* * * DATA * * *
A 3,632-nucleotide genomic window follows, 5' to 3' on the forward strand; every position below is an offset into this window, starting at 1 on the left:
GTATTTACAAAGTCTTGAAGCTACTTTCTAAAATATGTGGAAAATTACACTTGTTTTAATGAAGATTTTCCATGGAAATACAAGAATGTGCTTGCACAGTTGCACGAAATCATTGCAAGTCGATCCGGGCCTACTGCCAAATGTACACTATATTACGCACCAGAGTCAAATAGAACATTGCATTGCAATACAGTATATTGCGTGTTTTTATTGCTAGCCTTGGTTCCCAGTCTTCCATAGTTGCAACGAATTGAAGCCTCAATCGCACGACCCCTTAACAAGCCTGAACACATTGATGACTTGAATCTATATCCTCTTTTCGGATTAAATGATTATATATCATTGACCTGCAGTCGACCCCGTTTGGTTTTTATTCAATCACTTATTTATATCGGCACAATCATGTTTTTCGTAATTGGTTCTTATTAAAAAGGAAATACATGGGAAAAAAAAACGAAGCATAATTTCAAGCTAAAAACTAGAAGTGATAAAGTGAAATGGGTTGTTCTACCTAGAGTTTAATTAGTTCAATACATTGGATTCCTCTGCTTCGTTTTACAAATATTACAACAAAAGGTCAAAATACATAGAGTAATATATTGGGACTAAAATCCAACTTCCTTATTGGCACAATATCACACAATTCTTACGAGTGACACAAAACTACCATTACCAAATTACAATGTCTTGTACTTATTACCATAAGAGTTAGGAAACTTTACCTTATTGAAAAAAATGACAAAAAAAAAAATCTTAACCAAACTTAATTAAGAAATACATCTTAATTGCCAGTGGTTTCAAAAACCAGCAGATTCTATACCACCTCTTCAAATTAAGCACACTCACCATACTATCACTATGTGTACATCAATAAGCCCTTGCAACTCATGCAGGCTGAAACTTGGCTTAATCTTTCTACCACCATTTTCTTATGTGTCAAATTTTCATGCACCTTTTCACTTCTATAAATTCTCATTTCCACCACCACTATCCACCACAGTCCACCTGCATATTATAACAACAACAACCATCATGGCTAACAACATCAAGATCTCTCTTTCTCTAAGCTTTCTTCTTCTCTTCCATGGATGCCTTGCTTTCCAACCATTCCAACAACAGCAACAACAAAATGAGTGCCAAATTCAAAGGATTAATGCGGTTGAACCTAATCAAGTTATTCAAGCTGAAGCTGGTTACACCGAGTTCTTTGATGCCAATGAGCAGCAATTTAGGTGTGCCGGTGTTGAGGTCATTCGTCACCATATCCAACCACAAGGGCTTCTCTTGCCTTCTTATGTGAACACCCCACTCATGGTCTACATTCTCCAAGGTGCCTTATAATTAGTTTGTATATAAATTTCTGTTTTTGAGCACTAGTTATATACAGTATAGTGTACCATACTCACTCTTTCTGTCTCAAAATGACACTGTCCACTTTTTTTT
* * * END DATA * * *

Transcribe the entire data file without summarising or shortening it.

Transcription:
A 3,632-nucleotide genomic window follows, 5' to 3' on the forward strand; every position below is an offset into this window, starting at 1 on the left:
GTATTTACAAAGTCTTGAAGCTACTTTCTAAAATATGTGGAAAATTACACTTGTTTTAATGAAGATTTTCCATGGAAATACAAGAATGTGCTTGCACAGTTGCACGAAATCATTGCAAGTCGATCCGGGCCTACTGCCAAATGTACACTATATTACGCACCAGAGTCAAATAGAACATTGCATTGCAATACAGTATATTGCGTGTTTTTATTGCTAGCCTTGGTTCCCAGTCTTCCATAGTTGCAACGAATTGAAGCCTCAATCGCACGACCCCTTAACAAGCCTGAACACATTGATGACTTGAATCTATATCCTCTTTTCGGATTAAATGATTATATATCATTGACCTGCAGTCGACCCCGTTTGGTTTTTATTCAATCACTTATTTATATCGGCACAATCATGTTTTTCGTAATTGGTTCTTATTAAAAAGGAAATACATGGGAAAAAAAAACGAAGCATAATTTCAAGCTAAAAACTAGAAGTGATAAAGTGAAATGGGTTGTTCTACCTAGAGTTTAATTAGTTCAATACATTGGATTCCTCTGCTTCGTTTTACAAATATTACAACAAAAGGTCAAAATACATAGAGTAATATATTGGGACTAAAATCCAACTTCCTTATTGGCACAATATCACACAATTCTTACGAGTGACACAAAACTACCATTACCAAATTACAATGTCTTGTACTTATTACCATAAGAGTTAGGAAACTTTACCTTATTGAAAAAAATGACAAAAAAAAAAATCTTAACCAAACTTAATTAAGAAATACATCTTAATTGCCAGTGGTTTCAAAAACCAGCAGATTCTATACCACCTCTTCAAATTAAGCACACTCACCATACTATCACTATGTGTACATCAATAAGCCCTTGCAACTCATGCAGGCTGAAACTTGGCTTAATCTTTCTACCACCATTTTCTTATGTGTCAAATTTTCATGCACCTTTTCACTTCTATAAATTCTCATTTCCACCACCACTATCCACCACAGTCCACCTGCATATTATAACAACAACAACCATCATGGCTAACAACATCAAGATCTCTCTTTCTCTAAGCTTTCTTCTTCTCTTCCATGGATGCCTTGCTTTCCAACCATTCCAACAACAGCAACAACAAAATGAGTGCCAAATTCAAAGGATTAATGCGGTTGAACCTAATCAAGTTATTCAAGCTGAAGCTGGTTACACCGAGTTCTTTGATGCCAATGAGCAGCAATTTAGGTGTGCCGGTGTTGAGGTCATTCGTCACCATATCCAACCACAAGGGCTTCTCTTGCCTTCTTATGTGAACACCCCACTCATGGTCTACATTCTCCAAGGTGCCTTATAATTAGTTTGTATATAAATTTCTGTTTTTGAGCACTAGTTATATACAGTATAGTGTACCATACTCACTCTTTCTGTCTCAAAATGACACTGTCCACTTTTTTTT